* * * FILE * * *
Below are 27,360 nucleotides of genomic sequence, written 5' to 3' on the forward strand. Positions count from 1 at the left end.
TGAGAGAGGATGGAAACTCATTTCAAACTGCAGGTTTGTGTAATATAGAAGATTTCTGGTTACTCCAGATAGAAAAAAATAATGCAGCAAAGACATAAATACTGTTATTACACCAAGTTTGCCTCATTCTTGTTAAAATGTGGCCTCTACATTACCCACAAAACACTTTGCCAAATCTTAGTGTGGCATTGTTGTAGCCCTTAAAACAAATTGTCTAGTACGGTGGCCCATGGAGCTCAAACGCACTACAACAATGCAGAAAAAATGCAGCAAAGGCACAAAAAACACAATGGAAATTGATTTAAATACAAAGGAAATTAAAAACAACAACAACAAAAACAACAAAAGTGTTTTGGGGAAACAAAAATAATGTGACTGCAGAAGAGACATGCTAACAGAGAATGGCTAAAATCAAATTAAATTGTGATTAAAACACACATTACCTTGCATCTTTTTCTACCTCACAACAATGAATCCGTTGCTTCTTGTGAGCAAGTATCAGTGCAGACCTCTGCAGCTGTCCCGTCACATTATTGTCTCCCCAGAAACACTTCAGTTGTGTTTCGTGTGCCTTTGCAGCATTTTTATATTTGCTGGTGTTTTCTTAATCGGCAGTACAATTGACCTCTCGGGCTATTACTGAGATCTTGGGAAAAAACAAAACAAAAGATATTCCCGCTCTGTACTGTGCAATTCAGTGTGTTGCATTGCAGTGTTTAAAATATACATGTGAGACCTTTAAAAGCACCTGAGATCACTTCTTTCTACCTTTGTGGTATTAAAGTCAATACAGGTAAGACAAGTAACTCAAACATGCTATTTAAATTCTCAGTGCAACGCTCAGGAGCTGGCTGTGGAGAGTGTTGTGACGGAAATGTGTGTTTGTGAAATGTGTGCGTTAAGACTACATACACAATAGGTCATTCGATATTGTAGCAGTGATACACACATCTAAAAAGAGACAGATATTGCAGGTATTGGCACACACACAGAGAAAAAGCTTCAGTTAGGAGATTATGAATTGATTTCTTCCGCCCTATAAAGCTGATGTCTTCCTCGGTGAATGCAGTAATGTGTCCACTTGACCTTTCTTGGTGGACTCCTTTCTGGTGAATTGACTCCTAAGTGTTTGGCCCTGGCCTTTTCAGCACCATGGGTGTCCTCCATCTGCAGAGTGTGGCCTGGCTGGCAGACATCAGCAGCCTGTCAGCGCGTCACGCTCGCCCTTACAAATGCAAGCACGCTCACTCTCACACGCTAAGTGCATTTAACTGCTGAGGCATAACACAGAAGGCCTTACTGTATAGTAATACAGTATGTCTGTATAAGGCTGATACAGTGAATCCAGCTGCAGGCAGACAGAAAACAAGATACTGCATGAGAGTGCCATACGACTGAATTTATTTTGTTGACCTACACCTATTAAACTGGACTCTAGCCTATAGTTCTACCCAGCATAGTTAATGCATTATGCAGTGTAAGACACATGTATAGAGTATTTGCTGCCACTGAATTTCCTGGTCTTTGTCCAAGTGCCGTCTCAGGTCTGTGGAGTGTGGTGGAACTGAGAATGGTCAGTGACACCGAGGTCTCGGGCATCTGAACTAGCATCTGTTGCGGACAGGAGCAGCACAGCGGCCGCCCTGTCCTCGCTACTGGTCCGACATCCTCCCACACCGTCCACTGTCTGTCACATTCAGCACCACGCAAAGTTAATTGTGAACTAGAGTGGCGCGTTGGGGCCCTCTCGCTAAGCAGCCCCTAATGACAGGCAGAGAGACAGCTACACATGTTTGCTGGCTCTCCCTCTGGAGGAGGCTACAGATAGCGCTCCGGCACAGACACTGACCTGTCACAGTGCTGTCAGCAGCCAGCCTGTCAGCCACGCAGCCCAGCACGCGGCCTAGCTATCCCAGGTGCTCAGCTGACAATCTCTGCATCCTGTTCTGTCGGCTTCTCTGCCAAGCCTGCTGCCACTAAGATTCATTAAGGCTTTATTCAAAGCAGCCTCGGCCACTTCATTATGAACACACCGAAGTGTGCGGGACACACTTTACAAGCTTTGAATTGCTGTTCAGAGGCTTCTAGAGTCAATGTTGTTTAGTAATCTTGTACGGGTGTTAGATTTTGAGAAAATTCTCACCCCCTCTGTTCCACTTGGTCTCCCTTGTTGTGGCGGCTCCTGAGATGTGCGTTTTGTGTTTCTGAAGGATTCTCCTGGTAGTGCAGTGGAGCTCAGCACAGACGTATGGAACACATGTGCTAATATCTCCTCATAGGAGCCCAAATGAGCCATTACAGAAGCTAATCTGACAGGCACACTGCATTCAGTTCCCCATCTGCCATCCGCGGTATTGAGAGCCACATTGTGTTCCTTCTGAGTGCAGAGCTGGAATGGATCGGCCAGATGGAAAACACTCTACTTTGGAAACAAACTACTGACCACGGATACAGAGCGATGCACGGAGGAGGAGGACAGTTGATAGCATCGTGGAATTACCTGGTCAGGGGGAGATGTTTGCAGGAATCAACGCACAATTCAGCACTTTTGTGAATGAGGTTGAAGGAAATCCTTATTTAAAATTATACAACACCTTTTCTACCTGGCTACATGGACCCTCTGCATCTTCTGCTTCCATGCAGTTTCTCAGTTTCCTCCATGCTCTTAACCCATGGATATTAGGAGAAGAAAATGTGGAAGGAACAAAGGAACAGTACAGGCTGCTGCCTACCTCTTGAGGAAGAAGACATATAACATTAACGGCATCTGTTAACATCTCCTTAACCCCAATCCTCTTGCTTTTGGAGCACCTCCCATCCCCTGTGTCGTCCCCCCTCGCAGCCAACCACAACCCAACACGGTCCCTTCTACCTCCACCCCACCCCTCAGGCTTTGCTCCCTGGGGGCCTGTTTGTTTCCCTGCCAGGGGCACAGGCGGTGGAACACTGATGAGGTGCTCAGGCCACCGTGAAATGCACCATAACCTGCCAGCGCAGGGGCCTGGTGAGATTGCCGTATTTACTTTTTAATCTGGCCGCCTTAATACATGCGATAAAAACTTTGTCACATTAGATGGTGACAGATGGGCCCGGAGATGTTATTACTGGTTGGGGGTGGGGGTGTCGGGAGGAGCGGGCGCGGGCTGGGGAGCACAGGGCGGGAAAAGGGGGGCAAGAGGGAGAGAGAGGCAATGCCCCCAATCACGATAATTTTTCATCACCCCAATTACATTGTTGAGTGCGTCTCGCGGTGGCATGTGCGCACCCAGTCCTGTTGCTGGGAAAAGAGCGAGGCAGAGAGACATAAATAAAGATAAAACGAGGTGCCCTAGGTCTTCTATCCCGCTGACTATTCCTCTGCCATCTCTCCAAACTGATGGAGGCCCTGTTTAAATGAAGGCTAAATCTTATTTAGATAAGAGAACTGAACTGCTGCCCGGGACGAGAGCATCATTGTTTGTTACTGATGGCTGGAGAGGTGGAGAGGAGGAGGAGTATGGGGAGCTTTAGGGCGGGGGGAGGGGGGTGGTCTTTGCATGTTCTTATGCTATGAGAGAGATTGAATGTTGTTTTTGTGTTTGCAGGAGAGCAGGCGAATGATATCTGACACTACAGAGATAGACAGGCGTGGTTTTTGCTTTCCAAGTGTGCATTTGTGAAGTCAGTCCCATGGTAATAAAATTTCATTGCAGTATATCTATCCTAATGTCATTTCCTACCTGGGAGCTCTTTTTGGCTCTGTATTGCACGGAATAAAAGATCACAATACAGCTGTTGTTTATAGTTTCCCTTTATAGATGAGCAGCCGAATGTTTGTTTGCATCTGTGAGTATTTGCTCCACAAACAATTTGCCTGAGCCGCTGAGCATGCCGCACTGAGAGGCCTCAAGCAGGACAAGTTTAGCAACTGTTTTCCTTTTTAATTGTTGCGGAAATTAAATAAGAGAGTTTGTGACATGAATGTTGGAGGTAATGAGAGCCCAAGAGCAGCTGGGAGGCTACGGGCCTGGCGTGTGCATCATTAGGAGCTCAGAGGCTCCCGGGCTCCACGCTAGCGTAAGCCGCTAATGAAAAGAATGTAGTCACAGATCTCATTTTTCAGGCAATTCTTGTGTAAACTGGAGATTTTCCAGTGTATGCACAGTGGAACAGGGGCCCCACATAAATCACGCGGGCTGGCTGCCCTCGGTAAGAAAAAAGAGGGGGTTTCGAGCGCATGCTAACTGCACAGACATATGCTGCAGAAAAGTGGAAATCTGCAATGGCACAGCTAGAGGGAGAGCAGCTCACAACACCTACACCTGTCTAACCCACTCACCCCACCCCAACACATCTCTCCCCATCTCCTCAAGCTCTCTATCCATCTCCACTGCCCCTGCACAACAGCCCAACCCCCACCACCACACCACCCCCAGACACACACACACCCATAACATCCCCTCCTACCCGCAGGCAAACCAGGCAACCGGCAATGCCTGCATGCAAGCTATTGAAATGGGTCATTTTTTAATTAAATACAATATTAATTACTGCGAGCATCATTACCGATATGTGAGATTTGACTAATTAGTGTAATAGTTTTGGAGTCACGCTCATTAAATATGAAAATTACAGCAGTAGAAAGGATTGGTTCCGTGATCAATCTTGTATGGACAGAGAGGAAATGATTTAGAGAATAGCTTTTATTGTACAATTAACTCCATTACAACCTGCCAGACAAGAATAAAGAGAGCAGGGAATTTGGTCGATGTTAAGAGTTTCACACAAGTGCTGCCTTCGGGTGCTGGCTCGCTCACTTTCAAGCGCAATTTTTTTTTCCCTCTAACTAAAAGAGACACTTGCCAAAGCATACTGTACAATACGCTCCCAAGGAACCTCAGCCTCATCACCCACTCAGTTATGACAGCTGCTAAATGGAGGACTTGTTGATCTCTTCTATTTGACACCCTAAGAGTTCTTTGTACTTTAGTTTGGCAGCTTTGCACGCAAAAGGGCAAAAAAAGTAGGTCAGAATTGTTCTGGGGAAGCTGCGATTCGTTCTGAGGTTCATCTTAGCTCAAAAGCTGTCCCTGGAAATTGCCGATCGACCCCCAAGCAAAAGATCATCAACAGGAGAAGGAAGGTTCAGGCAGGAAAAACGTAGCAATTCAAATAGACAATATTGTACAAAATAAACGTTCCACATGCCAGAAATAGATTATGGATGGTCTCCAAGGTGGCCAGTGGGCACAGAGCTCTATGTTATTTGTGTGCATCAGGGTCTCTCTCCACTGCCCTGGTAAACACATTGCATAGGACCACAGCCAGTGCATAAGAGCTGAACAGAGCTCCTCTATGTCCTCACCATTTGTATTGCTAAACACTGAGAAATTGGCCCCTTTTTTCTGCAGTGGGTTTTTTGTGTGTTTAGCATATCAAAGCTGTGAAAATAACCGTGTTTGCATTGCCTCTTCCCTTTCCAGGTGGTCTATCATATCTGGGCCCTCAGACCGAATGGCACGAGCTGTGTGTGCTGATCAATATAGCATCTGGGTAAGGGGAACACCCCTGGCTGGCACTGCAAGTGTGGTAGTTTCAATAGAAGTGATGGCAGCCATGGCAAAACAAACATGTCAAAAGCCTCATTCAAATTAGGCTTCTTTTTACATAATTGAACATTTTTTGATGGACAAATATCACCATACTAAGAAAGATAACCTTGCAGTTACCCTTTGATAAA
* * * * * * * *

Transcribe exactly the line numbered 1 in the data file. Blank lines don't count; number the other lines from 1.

Below are 27,360 nucleotides of genomic sequence, written 5' to 3' on the forward strand. Positions count from 1 at the left end.